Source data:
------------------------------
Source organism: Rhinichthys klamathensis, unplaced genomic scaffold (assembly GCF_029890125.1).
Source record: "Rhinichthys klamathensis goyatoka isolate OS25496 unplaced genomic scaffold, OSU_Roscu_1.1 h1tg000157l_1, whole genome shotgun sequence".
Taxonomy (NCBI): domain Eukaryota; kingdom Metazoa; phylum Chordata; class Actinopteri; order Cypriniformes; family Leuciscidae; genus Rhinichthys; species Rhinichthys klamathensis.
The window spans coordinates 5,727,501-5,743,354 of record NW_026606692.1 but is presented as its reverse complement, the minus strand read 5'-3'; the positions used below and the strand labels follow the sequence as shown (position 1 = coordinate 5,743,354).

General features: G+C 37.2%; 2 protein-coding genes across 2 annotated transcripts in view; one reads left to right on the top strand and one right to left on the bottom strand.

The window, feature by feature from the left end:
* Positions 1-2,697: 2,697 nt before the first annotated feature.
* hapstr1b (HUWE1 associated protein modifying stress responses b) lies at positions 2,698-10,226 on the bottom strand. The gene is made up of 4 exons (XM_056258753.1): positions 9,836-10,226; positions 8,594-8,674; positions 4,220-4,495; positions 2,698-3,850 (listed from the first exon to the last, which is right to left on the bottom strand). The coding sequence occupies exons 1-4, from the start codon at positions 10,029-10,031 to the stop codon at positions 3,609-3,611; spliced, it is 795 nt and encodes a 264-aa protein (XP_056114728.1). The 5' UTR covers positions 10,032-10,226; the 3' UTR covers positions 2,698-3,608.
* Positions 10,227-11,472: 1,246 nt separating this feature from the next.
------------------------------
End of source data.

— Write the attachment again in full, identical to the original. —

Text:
Source organism: Rhinichthys klamathensis, unplaced genomic scaffold (assembly GCF_029890125.1).
Source record: "Rhinichthys klamathensis goyatoka isolate OS25496 unplaced genomic scaffold, OSU_Roscu_1.1 h1tg000157l_1, whole genome shotgun sequence".
Taxonomy (NCBI): domain Eukaryota; kingdom Metazoa; phylum Chordata; class Actinopteri; order Cypriniformes; family Leuciscidae; genus Rhinichthys; species Rhinichthys klamathensis.
The window spans coordinates 5,727,501-5,743,354 of record NW_026606692.1 but is presented as its reverse complement, the minus strand read 5'-3'; the positions used below and the strand labels follow the sequence as shown (position 1 = coordinate 5,743,354).

General features: G+C 37.2%; 2 protein-coding genes across 2 annotated transcripts in view; one reads left to right on the top strand and one right to left on the bottom strand.

The window, feature by feature from the left end:
* Positions 1-2,697: 2,697 nt before the first annotated feature.
* hapstr1b (HUWE1 associated protein modifying stress responses b) lies at positions 2,698-10,226 on the bottom strand. The gene is made up of 4 exons (XM_056258753.1): positions 9,836-10,226; positions 8,594-8,674; positions 4,220-4,495; positions 2,698-3,850 (listed from the first exon to the last, which is right to left on the bottom strand). The coding sequence occupies exons 1-4, from the start codon at positions 10,029-10,031 to the stop codon at positions 3,609-3,611; spliced, it is 795 nt and encodes a 264-aa protein (XP_056114728.1). The 5' UTR covers positions 10,032-10,226; the 3' UTR covers positions 2,698-3,608.
* Positions 10,227-11,472: 1,246 nt separating this feature from the next.